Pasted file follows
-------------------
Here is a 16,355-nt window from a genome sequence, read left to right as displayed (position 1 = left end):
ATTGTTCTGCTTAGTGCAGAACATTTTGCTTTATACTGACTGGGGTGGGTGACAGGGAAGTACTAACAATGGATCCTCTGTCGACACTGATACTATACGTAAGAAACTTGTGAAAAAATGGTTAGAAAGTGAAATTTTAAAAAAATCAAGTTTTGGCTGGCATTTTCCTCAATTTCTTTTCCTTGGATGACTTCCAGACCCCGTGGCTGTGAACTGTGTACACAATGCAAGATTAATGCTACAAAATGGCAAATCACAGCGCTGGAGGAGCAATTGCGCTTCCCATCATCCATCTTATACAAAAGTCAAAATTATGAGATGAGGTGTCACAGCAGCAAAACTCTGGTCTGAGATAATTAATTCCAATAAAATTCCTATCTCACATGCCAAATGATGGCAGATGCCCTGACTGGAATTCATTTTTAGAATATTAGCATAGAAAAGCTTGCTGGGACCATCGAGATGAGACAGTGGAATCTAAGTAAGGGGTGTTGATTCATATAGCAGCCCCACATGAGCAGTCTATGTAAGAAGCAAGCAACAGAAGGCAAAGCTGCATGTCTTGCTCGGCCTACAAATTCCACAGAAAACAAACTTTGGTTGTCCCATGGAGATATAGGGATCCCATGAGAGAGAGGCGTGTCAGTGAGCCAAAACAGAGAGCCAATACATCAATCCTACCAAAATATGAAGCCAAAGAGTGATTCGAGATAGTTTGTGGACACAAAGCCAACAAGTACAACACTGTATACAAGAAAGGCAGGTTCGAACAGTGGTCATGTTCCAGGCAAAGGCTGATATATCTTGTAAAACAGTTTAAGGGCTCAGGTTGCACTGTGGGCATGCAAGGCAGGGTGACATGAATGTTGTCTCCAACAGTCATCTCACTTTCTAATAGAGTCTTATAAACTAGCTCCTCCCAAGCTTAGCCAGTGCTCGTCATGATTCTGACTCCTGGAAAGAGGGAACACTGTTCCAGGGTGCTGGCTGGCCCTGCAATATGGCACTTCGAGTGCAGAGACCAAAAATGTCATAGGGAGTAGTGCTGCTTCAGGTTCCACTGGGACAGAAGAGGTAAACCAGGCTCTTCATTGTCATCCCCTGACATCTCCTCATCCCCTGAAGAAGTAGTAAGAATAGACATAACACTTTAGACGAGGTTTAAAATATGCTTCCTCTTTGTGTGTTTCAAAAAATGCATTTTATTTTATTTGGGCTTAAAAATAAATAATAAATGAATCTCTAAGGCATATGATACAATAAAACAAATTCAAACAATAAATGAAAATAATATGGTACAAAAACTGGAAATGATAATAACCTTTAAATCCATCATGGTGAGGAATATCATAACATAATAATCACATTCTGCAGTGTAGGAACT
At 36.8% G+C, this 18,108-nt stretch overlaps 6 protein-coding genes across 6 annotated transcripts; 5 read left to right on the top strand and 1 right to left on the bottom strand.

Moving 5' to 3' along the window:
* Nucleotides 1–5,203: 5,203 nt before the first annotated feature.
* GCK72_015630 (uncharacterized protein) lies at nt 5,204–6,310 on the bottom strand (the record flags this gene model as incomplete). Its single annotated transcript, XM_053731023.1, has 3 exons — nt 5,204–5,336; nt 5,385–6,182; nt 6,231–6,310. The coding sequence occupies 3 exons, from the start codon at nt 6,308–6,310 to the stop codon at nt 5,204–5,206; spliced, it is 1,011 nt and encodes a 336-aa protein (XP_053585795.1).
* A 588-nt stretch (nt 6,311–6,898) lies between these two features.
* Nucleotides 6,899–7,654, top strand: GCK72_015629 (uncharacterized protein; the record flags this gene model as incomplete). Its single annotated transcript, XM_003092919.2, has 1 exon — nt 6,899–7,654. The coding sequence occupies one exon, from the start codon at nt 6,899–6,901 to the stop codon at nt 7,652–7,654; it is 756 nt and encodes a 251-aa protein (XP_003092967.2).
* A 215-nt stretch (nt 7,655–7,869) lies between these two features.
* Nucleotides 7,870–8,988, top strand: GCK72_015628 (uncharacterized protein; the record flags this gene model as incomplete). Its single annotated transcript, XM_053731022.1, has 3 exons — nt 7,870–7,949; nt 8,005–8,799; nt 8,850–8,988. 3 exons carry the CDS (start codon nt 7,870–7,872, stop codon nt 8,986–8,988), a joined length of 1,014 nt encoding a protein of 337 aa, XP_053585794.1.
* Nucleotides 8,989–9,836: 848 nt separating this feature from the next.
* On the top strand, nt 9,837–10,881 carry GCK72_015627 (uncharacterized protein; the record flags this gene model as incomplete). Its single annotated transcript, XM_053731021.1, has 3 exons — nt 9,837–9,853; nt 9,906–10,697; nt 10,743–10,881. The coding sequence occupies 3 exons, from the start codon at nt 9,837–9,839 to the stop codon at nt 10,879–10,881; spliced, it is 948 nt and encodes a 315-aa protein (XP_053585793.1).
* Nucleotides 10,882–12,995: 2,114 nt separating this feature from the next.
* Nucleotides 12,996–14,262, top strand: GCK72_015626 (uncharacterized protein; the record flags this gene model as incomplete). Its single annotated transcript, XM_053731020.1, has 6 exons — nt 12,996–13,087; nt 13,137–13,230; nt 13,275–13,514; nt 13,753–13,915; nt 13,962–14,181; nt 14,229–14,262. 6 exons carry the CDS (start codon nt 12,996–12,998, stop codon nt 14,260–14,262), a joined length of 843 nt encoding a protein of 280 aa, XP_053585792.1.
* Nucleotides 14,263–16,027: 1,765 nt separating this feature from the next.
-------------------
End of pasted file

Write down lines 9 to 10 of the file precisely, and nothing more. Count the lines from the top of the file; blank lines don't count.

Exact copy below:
* A 215-nt stretch (nt 7,655–7,869) lies between these two features.
* Nucleotides 7,870–8,988, top strand: GCK72_015628 (uncharacterized protein; the record flags this gene model as incomplete). Its single annotated transcript, XM_053731022.1, has 3 exons — nt 7,870–7,949; nt 8,005–8,799; nt 8,850–8,988. 3 exons carry the CDS (start codon nt 7,870–7,872, stop codon nt 8,986–8,988), a joined length of 1,014 nt encoding a protein of 337 aa, XP_053585794.1.